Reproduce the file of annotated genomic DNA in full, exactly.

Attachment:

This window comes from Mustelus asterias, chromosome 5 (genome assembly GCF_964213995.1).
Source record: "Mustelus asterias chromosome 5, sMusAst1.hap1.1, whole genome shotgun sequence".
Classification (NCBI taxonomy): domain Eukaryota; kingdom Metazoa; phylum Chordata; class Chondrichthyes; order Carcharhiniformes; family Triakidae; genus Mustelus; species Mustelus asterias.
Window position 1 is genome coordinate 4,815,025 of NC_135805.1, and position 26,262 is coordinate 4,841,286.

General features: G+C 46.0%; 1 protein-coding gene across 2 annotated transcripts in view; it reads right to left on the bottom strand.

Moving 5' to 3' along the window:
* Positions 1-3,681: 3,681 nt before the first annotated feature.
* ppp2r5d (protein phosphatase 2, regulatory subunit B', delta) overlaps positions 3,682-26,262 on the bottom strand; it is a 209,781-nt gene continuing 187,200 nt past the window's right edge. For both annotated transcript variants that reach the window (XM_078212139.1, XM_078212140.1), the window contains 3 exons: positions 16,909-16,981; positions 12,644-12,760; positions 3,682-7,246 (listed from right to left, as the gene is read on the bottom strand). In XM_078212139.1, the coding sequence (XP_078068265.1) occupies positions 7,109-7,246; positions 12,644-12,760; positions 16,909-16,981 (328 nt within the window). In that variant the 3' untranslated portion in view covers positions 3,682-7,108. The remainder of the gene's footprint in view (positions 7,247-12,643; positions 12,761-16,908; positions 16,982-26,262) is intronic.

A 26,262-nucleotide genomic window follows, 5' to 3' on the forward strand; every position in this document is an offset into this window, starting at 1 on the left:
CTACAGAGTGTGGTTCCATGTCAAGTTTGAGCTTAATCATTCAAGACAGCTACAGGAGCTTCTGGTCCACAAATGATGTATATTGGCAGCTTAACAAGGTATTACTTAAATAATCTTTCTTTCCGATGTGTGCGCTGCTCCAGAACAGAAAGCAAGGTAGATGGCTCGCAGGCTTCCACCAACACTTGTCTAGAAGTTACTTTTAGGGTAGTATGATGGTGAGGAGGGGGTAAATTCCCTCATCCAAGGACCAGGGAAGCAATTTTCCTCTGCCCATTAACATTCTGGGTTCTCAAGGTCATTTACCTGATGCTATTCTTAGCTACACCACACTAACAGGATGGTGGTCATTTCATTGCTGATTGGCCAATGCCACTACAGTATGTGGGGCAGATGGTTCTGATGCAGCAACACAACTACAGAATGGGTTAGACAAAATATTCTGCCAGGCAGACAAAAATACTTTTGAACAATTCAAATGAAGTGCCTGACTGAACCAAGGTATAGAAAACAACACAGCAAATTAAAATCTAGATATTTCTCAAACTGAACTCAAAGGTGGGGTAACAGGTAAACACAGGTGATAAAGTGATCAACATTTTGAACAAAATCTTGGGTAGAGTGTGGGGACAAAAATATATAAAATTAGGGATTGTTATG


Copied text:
This window comes from Mustelus asterias, chromosome 5 (genome assembly GCF_964213995.1).
Source record: "Mustelus asterias chromosome 5, sMusAst1.hap1.1, whole genome shotgun sequence".
Classification (NCBI taxonomy): domain Eukaryota; kingdom Metazoa; phylum Chordata; class Chondrichthyes; order Carcharhiniformes; family Triakidae; genus Mustelus; species Mustelus asterias.
Window position 1 is genome coordinate 4,815,025 of NC_135805.1, and position 26,262 is coordinate 4,841,286.

General features: G+C 46.0%; 1 protein-coding gene across 2 annotated transcripts in view; it reads right to left on the bottom strand.

Moving 5' to 3' along the window:
* Positions 1-3,681: 3,681 nt before the first annotated feature.
* ppp2r5d (protein phosphatase 2, regulatory subunit B', delta) overlaps positions 3,682-26,262 on the bottom strand; it is a 209,781-nt gene continuing 187,200 nt past the window's right edge. For both annotated transcript variants that reach the window (XM_078212139.1, XM_078212140.1), the window contains 3 exons: positions 16,909-16,981; positions 12,644-12,760; positions 3,682-7,246 (listed from right to left, as the gene is read on the bottom strand). In XM_078212139.1, the coding sequence (XP_078068265.1) occupies positions 7,109-7,246; positions 12,644-12,760; positions 16,909-16,981 (328 nt within the window). In that variant the 3' untranslated portion in view covers positions 3,682-7,108. The remainder of the gene's footprint in view (positions 7,247-12,643; positions 12,761-16,908; positions 16,982-26,262) is intronic.

A 26,262-nucleotide genomic window follows, 5' to 3' on the forward strand; every position in this document is an offset into this window, starting at 1 on the left:
CTACAGAGTGTGGTTCCATGTCAAGTTTGAGCTTAATCATTCAAGACAGCTACAGGAGCTTCTGGTCCACAAATGATGTATATTGGCAGCTTAACAAGGTATTACTTAAATAATCTTTCTTTCCGATGTGTGCGCTGCTCCAGAACAGAAAGCAAGGTAGATGGCTCGCAGGCTTCCACCAACACTTGTCTAGAAGTTACTTTTAGGGTAGTATGATGGTGAGGAGGGGGTAAATTCCCTCATCCAAGGACCAGGGAAGCAATTTTCCTCTGCCCATTAACATTCTGGGTTCTCAAGGTCATTTACCTGATGCTATTCTTAGCTACACCACACTAACAGGATGGTGGTCATTTCATTGCTGATTGGCCAATGCCACTACAGTATGTGGGGCAGATGGTTCTGATGCAGCAACACAACTACAGAATGGGTTAGACAAAATATTCTGCCAGGCAGACAAAAATACTTTTGAACAATTCAAATGAAGTGCCTGACTGAACCAAGGTATAGAAAACAACACAGCAAATTAAAATCTAGATATTTCTCAAACTGAACTCAAAGGTGGGGTAACAGGTAAACACAGGTGATAAAGTGATCAACATTTTGAACAAAATCTTGGGTAGAGTGTGGGGACAAAAATATATAAAATTAGGGATTGTTATG